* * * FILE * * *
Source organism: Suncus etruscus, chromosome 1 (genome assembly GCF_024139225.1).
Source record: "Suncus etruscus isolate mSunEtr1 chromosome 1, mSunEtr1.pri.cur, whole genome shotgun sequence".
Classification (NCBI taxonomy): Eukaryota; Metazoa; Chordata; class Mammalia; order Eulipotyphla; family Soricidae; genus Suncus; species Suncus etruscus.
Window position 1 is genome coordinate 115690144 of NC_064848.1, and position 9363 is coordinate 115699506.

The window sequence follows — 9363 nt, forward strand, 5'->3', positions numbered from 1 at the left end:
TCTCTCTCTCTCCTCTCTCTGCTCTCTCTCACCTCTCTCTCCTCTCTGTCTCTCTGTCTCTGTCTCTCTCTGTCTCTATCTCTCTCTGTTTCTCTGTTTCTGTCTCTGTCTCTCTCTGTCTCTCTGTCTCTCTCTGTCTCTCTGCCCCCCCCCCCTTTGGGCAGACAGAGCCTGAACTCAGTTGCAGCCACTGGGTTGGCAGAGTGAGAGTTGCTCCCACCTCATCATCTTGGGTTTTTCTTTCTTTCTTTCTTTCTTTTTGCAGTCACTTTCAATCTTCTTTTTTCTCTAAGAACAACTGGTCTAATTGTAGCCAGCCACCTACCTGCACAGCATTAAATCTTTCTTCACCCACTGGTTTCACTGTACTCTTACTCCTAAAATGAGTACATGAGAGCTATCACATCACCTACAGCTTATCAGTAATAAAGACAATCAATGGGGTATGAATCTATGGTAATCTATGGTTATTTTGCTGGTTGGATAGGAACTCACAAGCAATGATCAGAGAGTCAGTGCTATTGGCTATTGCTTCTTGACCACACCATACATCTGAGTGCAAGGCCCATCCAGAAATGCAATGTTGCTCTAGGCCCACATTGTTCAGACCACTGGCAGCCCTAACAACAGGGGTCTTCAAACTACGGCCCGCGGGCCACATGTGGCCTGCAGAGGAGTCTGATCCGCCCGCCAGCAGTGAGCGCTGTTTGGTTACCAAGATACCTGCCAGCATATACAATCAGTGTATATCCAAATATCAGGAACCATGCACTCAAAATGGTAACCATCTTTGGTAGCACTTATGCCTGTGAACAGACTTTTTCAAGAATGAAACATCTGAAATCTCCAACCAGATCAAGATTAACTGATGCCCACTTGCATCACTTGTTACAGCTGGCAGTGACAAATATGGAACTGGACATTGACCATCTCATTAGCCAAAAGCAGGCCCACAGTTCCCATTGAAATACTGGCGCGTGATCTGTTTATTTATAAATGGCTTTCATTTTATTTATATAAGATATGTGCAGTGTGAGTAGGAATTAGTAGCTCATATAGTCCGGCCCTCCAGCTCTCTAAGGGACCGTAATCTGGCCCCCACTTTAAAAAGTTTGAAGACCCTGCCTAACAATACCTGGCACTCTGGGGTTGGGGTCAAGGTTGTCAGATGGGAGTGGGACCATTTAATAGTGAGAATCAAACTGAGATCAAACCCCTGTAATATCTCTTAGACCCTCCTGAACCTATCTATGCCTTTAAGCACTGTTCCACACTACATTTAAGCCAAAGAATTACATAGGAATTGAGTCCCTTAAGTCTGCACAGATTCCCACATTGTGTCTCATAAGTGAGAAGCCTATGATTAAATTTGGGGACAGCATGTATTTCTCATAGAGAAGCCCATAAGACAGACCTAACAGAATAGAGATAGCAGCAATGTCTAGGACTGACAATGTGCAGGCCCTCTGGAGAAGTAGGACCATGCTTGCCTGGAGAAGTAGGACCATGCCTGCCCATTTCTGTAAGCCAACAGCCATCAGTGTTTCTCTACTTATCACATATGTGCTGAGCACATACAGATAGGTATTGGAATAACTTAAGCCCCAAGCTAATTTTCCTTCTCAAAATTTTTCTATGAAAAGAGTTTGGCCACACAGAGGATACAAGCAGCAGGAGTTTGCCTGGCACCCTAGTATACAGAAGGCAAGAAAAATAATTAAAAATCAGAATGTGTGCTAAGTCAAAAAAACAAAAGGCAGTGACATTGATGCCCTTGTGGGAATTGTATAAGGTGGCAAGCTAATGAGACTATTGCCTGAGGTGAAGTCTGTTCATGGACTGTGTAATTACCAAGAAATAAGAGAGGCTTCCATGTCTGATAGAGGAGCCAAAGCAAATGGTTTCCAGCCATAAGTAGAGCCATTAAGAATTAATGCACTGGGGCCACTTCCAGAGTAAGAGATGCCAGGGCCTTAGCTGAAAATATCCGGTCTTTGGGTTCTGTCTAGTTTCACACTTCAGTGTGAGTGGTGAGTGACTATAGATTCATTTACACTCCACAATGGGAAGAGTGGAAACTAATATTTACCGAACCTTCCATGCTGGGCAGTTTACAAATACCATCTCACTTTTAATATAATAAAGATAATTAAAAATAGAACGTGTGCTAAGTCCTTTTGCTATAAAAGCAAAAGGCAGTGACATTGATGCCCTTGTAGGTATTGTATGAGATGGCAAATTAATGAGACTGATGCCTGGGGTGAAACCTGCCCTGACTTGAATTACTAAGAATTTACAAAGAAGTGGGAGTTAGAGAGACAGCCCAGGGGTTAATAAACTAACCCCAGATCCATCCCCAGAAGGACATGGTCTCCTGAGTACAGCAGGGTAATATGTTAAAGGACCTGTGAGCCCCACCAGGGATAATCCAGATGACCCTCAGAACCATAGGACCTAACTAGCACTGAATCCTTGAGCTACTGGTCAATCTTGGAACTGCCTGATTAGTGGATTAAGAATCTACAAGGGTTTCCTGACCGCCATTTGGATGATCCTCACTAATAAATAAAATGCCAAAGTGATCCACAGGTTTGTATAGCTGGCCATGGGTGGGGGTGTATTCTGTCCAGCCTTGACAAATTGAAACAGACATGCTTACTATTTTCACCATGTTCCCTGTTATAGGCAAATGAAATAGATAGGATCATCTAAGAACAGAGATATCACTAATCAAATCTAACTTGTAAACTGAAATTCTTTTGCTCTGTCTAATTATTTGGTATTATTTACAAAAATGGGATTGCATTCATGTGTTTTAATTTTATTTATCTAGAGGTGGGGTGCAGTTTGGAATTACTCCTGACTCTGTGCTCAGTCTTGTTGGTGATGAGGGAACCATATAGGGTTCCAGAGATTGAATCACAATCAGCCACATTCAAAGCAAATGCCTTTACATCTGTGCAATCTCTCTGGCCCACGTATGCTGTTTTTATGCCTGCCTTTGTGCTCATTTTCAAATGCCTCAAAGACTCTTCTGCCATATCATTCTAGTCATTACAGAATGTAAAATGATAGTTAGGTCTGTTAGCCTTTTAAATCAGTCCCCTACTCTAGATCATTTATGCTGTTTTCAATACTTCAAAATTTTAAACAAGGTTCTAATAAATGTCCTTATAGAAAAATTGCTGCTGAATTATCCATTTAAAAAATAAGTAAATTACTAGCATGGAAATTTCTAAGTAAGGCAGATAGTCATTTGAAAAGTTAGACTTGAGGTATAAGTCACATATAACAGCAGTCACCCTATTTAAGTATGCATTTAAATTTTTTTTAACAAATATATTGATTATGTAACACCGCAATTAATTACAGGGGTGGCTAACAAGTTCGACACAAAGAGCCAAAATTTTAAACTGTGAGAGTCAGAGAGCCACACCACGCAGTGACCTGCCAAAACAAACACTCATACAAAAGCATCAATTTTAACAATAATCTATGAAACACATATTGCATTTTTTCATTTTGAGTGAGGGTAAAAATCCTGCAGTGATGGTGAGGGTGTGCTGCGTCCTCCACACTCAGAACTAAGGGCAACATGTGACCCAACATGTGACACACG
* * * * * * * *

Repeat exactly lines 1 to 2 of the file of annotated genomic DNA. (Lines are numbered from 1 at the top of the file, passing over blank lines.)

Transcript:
Source organism: Suncus etruscus, chromosome 1 (genome assembly GCF_024139225.1).
Source record: "Suncus etruscus isolate mSunEtr1 chromosome 1, mSunEtr1.pri.cur, whole genome shotgun sequence".